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CASE REPORT
Ahead of print publication  

Moyamoya angiopathy masquerading as febrile seizures


1 Department of General Medicine, Burdwan Medical College and Hospital, Burdwan, West Bengal, India
2 Department of Neuromedicine, Bangur Institute of Neurosciences, Institute of Post Graduate Medical Education and Research and SSKM Hospital, Kolkata, West Bengal, India
3 Department of General Medicine, Rajendra Institute of Medical Sciences, Ranchi, Jharkhand, India

Date of Submission17-Jan-2020
Date of Decision17-Mar-2020
Date of Acceptance24-Jun-2020

Correspondence Address:
Subhankar Chatterjee,
Flat-A304, Block A, Siddhibinayak Apt Litchi Bagan, Ranchi - 834 009, Jharkhand
India
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Source of Support: None, Conflict of Interest: None

DOI: 10.4103/mjdrdypu.mjdrdypu_19_20

  Abstract 


While fever is a well-described precipitating factor of moyamoya-specific symptoms, moyamoya angiopathy (MMA) mimicking recurrent febrile seizures has never been reported before. Here, we report a case of MMA in a 4-year-old child who was misdiagnosed as simple febrile seizures on multiple occasions. This case underscores the importance of identifying early clinicoradiological clues of MMA for earlier diagnosis and better prognosis.

Keywords: Febrile seizure, moyamoya angiopathy, moyamoya disease, seizure



How to cite this URL:
Ghosh R, Dubey S, Chatterjee S, Ray BK. Moyamoya angiopathy masquerading as febrile seizures. Med J DY Patil Vidyapeeth [Epub ahead of print] [cited 2021 Dec 6]. Available from: https://www.mjdrdypv.org/preprintarticle.asp?id=322311




  Introduction Top


Moyamoya angiopathy (MMA) is a progressive occlusive intracranial vasculopathy with characteristic angiographic findings of stenosis or occlusion at the terminal portion of the internal carotid artery (ICA) and proximal anterior cerebral artery (ACA) and/or middle cerebral artery (MCA) together with the abnormal vascular network (classically appears like “puff of smoke”) at the base of the brain.[1] MMA is divided into moyamoya syndrome (MMS) or quasi-moyamoya or akin-moyamoya (those with a well-recognized associated condition and angiographic evidence of uni/bilateral stenosis) and moyamoya disease (MMD, those without any associated disorder and bilateral stenosis).[1],[2] Although originally described among the Japanese population, MMA is now being increasingly reported worldwide. Indian studies have indicated that MMA from this part of the world shares distinct qualities and is marked by greater latency period between symptom onset and angiographic diagnosis.[3],[4] While fever is a well-described precipitating factor of MMA-specific symptoms, MMA masquerading as recurrent febrile seizures has never been reported before.


  Case Report Top


A 4-year-old male child with uneventful birth and normal developmental milestones till the age of 18 months, presented with a history of abrupt fall from a chair with a brief period of loss of consciousness along with sudden-onset speech disturbance 7 days back.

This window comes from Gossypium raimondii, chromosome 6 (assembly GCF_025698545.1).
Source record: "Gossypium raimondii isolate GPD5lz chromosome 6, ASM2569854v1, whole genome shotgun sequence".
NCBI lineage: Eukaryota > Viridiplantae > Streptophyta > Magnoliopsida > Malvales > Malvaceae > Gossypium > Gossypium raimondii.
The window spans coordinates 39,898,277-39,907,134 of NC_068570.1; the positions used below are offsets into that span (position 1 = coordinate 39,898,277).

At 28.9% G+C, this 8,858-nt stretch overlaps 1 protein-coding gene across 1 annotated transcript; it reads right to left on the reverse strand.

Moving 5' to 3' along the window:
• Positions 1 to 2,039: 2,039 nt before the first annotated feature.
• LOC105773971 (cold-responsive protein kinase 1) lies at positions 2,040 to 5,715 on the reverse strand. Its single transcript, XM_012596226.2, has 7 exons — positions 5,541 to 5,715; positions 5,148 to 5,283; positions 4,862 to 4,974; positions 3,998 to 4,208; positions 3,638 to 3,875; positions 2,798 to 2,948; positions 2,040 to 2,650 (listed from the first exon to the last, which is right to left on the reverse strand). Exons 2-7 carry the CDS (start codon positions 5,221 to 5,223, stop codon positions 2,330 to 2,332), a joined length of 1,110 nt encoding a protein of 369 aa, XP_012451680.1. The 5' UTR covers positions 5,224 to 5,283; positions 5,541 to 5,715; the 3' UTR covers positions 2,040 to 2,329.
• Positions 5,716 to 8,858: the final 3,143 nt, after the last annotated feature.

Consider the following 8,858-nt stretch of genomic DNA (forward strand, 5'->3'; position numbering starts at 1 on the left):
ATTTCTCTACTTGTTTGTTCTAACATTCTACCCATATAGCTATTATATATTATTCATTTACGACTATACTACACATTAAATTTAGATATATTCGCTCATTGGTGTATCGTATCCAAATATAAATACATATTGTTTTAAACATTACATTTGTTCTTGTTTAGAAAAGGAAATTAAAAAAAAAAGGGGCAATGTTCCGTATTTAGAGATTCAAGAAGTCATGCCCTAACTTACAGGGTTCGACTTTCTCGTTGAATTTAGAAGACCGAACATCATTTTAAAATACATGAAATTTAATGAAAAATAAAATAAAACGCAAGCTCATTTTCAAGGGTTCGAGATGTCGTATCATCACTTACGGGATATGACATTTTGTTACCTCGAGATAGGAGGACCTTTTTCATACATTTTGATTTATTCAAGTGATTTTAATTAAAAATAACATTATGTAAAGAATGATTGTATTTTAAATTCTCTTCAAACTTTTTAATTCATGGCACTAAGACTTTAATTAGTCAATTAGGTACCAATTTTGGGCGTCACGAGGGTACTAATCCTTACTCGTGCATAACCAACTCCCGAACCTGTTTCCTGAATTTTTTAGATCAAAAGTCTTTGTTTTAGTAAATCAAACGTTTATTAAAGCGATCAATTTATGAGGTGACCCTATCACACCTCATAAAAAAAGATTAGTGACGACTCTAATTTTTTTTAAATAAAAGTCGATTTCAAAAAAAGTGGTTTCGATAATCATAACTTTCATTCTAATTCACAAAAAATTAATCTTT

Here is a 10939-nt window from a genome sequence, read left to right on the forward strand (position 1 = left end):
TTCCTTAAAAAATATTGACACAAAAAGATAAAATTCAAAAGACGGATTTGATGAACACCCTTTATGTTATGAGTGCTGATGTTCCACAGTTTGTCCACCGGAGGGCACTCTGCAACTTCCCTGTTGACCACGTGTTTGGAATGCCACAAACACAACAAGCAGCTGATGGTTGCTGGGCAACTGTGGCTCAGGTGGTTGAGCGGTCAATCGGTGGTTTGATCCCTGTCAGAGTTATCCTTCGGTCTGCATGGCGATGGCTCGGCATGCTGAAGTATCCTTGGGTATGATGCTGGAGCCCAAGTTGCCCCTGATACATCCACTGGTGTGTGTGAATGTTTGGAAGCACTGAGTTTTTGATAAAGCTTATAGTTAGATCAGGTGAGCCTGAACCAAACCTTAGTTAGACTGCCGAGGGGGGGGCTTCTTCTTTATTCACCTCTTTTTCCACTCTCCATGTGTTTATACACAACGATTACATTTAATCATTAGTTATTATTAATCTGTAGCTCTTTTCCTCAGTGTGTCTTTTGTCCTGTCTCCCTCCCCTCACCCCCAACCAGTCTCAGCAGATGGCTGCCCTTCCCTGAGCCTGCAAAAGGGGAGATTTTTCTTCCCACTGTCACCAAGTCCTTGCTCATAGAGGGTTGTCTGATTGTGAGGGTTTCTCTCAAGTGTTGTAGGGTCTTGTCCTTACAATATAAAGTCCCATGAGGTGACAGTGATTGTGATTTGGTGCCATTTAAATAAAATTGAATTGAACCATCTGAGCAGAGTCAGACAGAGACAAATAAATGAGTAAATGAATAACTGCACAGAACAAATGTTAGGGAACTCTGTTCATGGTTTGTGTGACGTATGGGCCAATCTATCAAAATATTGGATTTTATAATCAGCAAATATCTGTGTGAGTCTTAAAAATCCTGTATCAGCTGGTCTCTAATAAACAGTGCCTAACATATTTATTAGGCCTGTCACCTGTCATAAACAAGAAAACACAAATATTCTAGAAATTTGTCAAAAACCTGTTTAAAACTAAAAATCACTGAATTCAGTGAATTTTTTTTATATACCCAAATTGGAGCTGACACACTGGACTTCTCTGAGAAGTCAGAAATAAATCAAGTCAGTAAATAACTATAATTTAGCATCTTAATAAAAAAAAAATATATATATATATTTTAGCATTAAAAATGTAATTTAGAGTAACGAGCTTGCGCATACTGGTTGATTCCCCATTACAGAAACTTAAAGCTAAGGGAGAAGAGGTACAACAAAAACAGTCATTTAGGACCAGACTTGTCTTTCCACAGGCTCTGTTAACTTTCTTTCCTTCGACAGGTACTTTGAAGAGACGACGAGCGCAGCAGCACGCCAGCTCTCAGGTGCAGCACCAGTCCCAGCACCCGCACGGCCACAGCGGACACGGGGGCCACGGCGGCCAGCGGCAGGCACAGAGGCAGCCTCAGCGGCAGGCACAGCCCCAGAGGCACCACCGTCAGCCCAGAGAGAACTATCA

History from the parents revealed that 18 months back, he had a single episode of loss of consciousness lasting about 5 min associated with high-grade fever secondary to the throat infection. He was then hospitalized and diagnosed as a simple febrile seizure (SFS) (semiology: generalized tonic-clonic seizure). The initial computed tomography (CT) scan of the brain and electroencephalography (EEG) revealed no abnormality, and he had no residual neurodeficit. Six months from this first attack, he again had a similar attack of a generalized tonic-clonic seizure with loss of consciousness associated with a febrile episode. This time, the caregiver observed this as left focal seizure with secondary generalization. He was again discharged from the hospital with a diagnosis of SFS. Both EEG and CT scan of the brain failed to demonstrate any abnormality this time too. Approximately 1 year after the second attack, he suddenly fell on the ground from the bed followed by simple focal seizure with secondary generalization. On regaining consciousness, he was having postictal confusion and left hemiparesis. A CT brain showed a small hypodense area at the right paraventricular and right paracaudate region along with age-disproportionate enlargement of the Sylvian fissures bilaterally [Figure 1]. He was discharged from the hospital with aspirin (37.5 mg/day), levetiracetam (400 mg/day), valproate (400 mg/day), and regular physiotherapy. His hemiparesis recovered almost fully in 1 year, but cognitive abilities took a downhill course. One month before the presentation, he had a breakthrough seizure due to an inadvertent stoppage of medications along with some visual deficits not clearly defined in his left eye field. His mother also had a history of SFS.
Figure 1: Computed tomography of the brain showing a small hypodense area suggestive of infarct at the right paraventricular and right paracaudate region along with age disproportionate enlargement of the Sylvian fissures bilaterally

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On examination, the patient had markedly decreased word output without any grammatical sense, but comprehension for spoken language was intact (Broca's aphasia). The rest of the neurological examination was normal except mild residual left-sided spastic hemiparesis (power 5-/5, exaggerated deep tendon reflexes, and extensor plantar response). Other systemic examination was normal.

Magnetic resonance imaging brain showed acute infarct in the left frontal region in exclusively cortical distribution; old infarct; and gliotic changes in right para-caudate, paraventricular, and right parietooccipital cortex with prominent “ivy sign.” Magnetic resonance angiography showed a distinct narrowing in bilateral ICA in its terminal part, proximal MCA, ACA, and P1 segment of posterior cerebral arteries (PCA) with multiple collaterals [Figure 2]. Thus, he was diagnosed as a case of MMA. Relevant investigations were sent to rule out syndromic MMD and all came out negative.